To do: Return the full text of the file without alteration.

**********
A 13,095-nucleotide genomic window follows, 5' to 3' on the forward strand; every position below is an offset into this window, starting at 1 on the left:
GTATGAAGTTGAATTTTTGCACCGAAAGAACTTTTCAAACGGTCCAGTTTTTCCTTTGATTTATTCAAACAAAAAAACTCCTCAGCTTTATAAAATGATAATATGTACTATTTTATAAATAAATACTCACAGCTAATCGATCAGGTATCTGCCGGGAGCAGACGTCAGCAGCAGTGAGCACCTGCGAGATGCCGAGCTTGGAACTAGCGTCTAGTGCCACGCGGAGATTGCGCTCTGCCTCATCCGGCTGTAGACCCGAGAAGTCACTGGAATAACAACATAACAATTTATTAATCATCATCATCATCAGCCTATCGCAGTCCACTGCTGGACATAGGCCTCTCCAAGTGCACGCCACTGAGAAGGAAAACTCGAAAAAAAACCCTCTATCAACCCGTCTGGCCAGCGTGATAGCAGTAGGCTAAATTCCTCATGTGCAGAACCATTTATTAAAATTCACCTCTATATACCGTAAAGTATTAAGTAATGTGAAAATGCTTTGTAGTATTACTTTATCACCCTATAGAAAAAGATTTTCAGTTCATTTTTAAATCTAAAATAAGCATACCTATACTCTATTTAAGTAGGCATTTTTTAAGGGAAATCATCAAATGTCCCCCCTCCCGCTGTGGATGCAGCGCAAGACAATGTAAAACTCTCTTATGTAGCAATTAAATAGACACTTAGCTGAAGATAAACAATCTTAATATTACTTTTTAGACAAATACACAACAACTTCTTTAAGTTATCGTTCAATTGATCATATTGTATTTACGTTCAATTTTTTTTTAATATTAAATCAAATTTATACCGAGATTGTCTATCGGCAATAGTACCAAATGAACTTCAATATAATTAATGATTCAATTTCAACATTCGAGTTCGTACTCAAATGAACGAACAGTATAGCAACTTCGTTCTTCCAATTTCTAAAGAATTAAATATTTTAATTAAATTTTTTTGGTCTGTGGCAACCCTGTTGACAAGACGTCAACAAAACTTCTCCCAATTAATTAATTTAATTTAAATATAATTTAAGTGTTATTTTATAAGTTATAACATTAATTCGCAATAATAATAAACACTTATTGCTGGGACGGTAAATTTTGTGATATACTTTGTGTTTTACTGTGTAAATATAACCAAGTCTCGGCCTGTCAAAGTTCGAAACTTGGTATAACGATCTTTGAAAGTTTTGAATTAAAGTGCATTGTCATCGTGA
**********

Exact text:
A 13,095-nucleotide genomic window follows, 5' to 3' on the forward strand; every position below is an offset into this window, starting at 1 on the left:
GTATGAAGTTGAATTTTTGCACCGAAAGAACTTTTCAAACGGTCCAGTTTTTCCTTTGATTTATTCAAACAAAAAAACTCCTCAGCTTTATAAAATGATAATATGTACTATTTTATAAATAAATACTCACAGCTAATCGATCAGGTATCTGCCGGGAGCAGACGTCAGCAGCAGTGAGCACCTGCGAGATGCCGAGCTTGGAACTAGCGTCTAGTGCCACGCGGAGATTGCGCTCTGCCTCATCCGGCTGTAGACCCGAGAAGTCACTGGAATAACAACATAACAATTTATTAATCATCATCATCATCAGCCTATCGCAGTCCACTGCTGGACATAGGCCTCTCCAAGTGCACGCCACTGAGAAGGAAAACTCGAAAAAAAACCCTCTATCAACCCGTCTGGCCAGCGTGATAGCAGTAGGCTAAATTCCTCATGTGCAGAACCATTTATTAAAATTCACCTCTATATACCGTAAAGTATTAAGTAATGTGAAAATGCTTTGTAGTATTACTTTATCACCCTATAGAAAAAGATTTTCAGTTCATTTTTAAATCTAAAATAAGCATACCTATACTCTATTTAAGTAGGCATTTTTTAAGGGAAATCATCAAATGTCCCCCCTCCCGCTGTGGATGCAGCGCAAGACAATGTAAAACTCTCTTATGTAGCAATTAAATAGACACTTAGCTGAAGATAAACAATCTTAATATTACTTTTTAGACAAATACACAACAACTTCTTTAAGTTATCGTTCAATTGATCATATTGTATTTACGTTCAATTTTTTTTTAATATTAAATCAAATTTATACCGAGATTGTCTATCGGCAATAGTACCAAATGAACTTCAATATAATTAATGATTCAATTTCAACATTCGAGTTCGTACTCAAATGAACGAACAGTATAGCAACTTCGTTCTTCCAATTTCTAAAGAATTAAATATTTTAATTAAATTTTTTTGGTCTGTGGCAACCCTGTTGACAAGACGTCAACAAAACTTCTCCCAATTAATTAATTTAATTTAAATATAATTTAAGTGTTATTTTATAAGTTATAACATTAATTCGCAATAATAATAAACACTTATTGCTGGGACGGTAAATTTTGTGATATACTTTGTGTTTTACTGTGTAAATATAACCAAGTCTCGGCCTGTCAAAGTTCGAAACTTGGTATAACGATCTTTGAAAGTTTTGAATTAAAGTGCATTGTCATCGTGA